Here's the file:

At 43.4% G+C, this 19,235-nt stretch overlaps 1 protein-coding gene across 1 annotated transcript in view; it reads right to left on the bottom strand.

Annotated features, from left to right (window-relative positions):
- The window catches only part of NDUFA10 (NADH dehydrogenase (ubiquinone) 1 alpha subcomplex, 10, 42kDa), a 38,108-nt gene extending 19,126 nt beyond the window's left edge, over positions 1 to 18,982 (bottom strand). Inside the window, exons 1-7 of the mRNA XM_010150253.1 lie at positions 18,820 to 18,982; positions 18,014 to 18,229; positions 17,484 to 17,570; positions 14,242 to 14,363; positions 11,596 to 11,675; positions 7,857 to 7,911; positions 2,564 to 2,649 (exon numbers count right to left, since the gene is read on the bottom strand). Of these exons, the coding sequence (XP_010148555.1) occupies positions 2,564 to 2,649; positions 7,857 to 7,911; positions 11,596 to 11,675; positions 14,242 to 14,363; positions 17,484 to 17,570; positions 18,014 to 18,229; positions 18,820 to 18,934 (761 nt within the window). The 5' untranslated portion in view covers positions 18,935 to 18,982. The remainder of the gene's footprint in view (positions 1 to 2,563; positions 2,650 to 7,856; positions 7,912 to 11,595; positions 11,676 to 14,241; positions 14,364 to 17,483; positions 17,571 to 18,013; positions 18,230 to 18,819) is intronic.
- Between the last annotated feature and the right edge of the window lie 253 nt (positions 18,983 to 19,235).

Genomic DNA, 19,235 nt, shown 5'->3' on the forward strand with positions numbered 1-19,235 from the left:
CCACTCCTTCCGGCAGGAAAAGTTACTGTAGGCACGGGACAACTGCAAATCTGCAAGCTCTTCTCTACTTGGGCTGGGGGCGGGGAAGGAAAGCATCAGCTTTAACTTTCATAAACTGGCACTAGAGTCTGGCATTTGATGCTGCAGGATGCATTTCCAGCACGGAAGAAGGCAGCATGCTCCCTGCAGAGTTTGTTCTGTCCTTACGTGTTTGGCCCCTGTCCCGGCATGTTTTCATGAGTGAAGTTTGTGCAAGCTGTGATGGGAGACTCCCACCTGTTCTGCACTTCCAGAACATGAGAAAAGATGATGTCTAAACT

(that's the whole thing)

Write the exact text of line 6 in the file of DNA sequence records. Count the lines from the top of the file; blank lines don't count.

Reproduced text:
CCACTCCTTCCGGCAGGAAAAGTTACTGTAGGCACGGGACAACTGCAAATCTGCAAGCTCTTCTCTACTTGGGCTGGGGGCGGGGAAGGAAAGCATCAGCTTTAACTTTCATAAACTGGCACTAGAGTCTGGCATTTGATGCTGCAGGATGCATTTCCAGCACGGAAGAAGGCAGCATGCTCCCTGCAGAGTTTGTTCTGTCCTTACGTGTTTGGCCCCTGTCCCGGCATGTTTTCATGAGTGAAGTTTGTGCAAGCTGTGATGGGAGACTCCCACCTGTTCTGCACTTCCAGAACATGAGAAAAGATGATGTCTAAACT